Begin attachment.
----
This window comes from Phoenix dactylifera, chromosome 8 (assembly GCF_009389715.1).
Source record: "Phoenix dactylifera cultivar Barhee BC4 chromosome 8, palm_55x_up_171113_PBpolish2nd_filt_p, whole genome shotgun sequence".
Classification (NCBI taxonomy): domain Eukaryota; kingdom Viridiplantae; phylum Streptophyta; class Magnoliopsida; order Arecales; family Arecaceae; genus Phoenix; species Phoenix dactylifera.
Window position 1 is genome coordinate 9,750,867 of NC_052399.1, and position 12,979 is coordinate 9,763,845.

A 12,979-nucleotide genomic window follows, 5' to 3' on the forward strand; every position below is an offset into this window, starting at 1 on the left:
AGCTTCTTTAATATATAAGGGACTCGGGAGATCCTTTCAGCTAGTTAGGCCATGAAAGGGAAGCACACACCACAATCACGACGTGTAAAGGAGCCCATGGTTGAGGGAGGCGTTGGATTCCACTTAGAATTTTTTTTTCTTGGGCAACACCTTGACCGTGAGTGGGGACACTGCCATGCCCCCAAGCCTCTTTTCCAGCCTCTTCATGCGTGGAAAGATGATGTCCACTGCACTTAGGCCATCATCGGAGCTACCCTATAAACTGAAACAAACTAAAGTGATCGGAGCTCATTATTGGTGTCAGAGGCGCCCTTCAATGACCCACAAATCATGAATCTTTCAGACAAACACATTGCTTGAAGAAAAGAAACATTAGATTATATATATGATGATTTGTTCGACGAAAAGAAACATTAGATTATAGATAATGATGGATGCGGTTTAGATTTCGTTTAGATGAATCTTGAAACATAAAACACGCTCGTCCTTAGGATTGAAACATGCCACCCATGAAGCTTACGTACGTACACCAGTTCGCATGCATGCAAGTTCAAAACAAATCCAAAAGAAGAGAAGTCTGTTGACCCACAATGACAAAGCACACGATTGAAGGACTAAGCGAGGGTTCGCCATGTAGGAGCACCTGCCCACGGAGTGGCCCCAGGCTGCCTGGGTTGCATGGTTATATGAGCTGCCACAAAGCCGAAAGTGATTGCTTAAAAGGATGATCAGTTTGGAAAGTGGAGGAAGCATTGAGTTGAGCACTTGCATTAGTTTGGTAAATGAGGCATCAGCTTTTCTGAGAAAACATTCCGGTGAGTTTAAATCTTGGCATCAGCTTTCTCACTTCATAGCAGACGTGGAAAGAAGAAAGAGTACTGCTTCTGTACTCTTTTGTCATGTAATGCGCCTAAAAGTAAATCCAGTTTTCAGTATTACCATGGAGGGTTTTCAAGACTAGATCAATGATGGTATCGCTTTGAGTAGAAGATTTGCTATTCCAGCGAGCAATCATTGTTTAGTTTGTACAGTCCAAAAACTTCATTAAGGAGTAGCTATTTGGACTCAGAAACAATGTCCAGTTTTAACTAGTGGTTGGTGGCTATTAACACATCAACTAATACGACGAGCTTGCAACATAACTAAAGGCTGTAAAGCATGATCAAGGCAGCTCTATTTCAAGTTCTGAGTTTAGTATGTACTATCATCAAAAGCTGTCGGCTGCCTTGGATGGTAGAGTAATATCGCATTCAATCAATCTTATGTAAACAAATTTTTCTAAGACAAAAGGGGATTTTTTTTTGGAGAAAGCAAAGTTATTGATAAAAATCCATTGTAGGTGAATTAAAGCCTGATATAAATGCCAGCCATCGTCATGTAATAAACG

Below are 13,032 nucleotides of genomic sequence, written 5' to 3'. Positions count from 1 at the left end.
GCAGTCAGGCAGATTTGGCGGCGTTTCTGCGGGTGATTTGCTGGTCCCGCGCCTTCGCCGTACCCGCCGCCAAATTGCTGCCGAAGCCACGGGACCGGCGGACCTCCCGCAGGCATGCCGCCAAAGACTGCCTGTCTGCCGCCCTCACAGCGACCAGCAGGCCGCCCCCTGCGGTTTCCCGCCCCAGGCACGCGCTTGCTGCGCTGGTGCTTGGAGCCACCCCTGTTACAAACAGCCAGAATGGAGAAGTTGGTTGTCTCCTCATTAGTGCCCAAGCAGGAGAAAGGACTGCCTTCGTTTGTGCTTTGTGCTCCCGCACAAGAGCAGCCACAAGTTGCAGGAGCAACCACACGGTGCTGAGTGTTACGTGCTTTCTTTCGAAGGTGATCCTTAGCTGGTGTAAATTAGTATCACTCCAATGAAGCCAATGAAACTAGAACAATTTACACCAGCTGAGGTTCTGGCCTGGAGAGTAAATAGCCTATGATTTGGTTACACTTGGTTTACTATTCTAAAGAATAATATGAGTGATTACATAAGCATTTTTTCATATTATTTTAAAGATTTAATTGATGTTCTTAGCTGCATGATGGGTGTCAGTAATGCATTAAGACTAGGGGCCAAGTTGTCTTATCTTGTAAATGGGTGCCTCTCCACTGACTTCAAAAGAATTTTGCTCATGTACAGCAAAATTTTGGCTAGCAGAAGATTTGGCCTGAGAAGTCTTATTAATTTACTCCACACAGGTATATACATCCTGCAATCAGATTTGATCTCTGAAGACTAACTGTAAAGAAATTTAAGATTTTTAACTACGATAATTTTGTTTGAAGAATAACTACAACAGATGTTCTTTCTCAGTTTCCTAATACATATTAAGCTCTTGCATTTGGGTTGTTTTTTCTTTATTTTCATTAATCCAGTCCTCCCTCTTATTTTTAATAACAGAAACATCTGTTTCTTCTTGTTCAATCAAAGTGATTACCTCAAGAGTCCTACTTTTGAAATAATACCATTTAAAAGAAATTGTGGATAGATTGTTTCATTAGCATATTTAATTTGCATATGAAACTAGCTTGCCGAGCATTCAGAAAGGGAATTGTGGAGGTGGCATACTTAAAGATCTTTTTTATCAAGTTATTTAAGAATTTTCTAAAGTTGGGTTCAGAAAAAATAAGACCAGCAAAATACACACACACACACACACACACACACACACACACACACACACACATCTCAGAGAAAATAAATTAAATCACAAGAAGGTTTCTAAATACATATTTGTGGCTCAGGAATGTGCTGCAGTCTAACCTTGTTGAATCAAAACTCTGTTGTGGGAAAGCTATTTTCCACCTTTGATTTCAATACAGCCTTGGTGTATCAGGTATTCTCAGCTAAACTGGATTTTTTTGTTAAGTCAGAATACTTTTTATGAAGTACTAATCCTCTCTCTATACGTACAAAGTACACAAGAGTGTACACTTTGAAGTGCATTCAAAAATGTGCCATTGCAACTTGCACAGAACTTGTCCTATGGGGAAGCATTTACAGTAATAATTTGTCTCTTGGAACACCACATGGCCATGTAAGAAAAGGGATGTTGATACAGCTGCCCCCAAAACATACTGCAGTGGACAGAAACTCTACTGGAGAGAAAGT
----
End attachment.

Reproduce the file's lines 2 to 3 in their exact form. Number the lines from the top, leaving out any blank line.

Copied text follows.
Source record: "Phoenix dactylifera cultivar Barhee BC4 chromosome 8, palm_55x_up_171113_PBpolish2nd_filt_p, whole genome shotgun sequence".
Classification (NCBI taxonomy): domain Eukaryota; kingdom Viridiplantae; phylum Streptophyta; class Magnoliopsida; order Arecales; family Arecaceae; genus Phoenix; species Phoenix dactylifera.